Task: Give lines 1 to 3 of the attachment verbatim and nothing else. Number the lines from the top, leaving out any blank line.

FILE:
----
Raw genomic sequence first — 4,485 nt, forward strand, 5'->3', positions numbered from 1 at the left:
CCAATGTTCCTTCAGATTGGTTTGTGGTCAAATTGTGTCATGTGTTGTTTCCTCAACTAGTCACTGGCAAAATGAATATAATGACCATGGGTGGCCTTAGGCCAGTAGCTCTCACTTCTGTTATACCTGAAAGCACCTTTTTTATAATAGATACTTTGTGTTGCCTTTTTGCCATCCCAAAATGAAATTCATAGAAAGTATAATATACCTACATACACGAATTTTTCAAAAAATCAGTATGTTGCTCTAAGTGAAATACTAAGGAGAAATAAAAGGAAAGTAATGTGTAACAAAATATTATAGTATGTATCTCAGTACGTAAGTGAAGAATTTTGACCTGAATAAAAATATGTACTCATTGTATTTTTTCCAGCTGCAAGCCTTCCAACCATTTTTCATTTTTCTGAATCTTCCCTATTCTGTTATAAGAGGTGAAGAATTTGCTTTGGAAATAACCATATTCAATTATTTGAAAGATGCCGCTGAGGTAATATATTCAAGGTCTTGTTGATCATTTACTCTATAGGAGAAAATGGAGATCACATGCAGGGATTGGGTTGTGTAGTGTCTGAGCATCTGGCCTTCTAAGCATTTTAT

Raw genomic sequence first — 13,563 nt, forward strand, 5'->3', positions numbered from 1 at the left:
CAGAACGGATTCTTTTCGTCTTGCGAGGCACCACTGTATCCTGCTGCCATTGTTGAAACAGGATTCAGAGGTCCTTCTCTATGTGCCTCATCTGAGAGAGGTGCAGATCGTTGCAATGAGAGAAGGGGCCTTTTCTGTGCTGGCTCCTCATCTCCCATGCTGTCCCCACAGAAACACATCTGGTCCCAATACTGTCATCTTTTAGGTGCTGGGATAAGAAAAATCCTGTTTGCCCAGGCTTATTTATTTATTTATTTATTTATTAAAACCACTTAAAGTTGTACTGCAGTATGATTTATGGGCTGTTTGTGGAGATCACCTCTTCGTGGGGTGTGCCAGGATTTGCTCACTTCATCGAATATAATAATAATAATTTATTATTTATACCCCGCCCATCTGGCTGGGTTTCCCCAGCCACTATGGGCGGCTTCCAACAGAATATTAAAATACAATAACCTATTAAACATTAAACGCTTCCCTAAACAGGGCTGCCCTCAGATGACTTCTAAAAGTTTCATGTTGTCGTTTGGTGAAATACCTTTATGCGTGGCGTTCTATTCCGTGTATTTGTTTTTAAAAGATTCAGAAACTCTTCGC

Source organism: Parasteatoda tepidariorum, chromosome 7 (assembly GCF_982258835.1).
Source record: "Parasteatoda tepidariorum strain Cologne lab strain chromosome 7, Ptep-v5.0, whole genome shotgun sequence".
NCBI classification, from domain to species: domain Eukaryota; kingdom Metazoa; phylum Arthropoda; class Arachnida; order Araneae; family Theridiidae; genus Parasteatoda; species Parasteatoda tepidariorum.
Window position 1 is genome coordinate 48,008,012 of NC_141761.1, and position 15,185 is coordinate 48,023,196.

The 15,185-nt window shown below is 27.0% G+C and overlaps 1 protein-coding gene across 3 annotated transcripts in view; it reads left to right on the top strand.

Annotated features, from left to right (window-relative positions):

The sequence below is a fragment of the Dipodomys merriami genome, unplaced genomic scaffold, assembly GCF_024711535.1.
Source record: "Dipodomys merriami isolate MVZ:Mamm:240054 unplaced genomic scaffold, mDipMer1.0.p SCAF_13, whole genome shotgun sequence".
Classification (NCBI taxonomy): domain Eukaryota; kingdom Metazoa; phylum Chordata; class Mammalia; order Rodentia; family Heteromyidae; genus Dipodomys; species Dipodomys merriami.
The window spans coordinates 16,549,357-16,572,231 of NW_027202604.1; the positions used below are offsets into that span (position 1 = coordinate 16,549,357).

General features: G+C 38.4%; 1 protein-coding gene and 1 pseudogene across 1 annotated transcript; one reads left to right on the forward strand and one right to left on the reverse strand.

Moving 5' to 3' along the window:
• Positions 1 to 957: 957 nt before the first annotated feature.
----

Raw genomic sequence first — 4,485 nt, forward strand, 5'->3', positions numbered from 1 at the left:
CCAATGTTCCTTCAGATTGGTTTGTGGTCAAATTGTGTCATGTGTTGTTTCCTCAACTAGTCACTGGCAAAATGAATATAATGACCATGGGTGGCCTTAGGCCAGTAGCTCTCACTTCTGTTATACCTGAAAGCACCTTTTTTATAATAGATACTTTGTGTTGCCTTTTTGCCATCCCAAAATGAAATTCATAGAAAGTATAATATACCTACATACACGAATTTTTCAAAAAATCAGTATGTTGCTCTAAGTGAAATACTAAGGAGAAATAAAAGGAAAGTAATGTGTAACAAAATATTATAGTATGTATCTCAGTACGTAAGTGAAGAATTTTGACCTGAATAAAAATATGTACTCATTGTATTTTTTCCAGCTGCAAGCCTTCCAACCATTTTTCATTTTTCTGAATCTTCCCTATTCTGTTATAAGAGGTGAAGAATTTGCTTTGGAAATAACCATATTCAATTATTTGAAAGATGCCGCTGAGGTAATATATTCAAGGTCTTGTTGATCATTTACTCTATAGGAGAAAATGGAGATCACATGCAGGGATTGGGTTGTGTAGTGTCTGAGCATCTGGCCTTCTAAGCATTTTAT

Raw genomic sequence first — 13,563 nt, forward strand, 5'->3', positions numbered from 1 at the left: